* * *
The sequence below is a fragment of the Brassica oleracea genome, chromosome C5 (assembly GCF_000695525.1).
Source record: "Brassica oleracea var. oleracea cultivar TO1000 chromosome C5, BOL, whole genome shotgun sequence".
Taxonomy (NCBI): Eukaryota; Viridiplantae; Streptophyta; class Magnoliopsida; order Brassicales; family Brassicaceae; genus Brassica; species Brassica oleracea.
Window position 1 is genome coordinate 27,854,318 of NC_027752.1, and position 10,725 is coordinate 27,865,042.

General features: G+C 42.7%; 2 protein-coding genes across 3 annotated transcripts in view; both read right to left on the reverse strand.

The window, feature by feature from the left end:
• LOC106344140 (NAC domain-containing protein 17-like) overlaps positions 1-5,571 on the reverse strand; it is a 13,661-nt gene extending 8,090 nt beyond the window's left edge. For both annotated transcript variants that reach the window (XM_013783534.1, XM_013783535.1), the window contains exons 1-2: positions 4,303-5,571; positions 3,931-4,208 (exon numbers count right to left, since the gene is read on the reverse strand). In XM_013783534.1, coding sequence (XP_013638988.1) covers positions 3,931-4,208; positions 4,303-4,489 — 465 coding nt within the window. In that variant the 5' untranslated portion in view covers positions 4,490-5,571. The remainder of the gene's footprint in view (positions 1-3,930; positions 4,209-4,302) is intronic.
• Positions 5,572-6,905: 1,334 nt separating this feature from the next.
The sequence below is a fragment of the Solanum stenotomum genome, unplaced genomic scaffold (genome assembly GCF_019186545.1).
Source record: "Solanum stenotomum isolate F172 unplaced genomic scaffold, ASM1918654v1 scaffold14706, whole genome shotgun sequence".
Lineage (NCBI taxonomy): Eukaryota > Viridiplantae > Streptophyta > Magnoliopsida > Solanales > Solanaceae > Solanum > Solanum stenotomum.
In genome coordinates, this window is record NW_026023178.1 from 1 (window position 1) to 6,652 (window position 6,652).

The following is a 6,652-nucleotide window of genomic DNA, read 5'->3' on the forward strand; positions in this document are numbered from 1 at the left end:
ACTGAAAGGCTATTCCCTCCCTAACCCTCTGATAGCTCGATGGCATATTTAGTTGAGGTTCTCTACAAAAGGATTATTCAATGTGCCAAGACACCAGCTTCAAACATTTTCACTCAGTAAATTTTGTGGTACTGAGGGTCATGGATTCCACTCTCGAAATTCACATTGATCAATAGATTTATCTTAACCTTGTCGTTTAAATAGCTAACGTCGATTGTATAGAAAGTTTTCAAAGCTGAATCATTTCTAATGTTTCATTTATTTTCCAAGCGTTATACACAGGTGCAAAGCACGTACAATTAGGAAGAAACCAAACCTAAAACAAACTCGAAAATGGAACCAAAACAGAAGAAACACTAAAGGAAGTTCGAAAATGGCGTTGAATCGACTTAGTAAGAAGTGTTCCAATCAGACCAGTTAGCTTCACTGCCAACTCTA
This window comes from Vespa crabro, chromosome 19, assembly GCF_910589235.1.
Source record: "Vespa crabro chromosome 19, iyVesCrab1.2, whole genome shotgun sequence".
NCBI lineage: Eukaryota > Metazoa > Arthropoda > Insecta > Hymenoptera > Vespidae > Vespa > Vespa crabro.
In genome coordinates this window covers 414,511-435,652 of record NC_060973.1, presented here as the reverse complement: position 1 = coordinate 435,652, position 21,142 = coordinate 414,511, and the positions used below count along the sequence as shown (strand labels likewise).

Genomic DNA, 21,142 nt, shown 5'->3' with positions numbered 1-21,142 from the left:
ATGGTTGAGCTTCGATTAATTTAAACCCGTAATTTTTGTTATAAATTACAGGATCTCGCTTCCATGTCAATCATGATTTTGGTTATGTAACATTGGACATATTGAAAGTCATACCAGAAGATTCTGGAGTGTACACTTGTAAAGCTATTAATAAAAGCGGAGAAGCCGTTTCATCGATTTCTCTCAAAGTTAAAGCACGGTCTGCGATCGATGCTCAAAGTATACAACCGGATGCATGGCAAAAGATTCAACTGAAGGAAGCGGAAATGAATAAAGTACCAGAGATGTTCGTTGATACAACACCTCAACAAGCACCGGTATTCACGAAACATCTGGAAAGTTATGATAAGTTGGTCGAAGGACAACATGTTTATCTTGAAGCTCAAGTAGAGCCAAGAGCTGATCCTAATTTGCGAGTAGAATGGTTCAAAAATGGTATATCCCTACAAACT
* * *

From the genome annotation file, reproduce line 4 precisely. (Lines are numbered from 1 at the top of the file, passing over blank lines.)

Window position 1 is genome coordinate 27,854,318 of NC_027752.1, and position 10,725 is coordinate 27,865,042.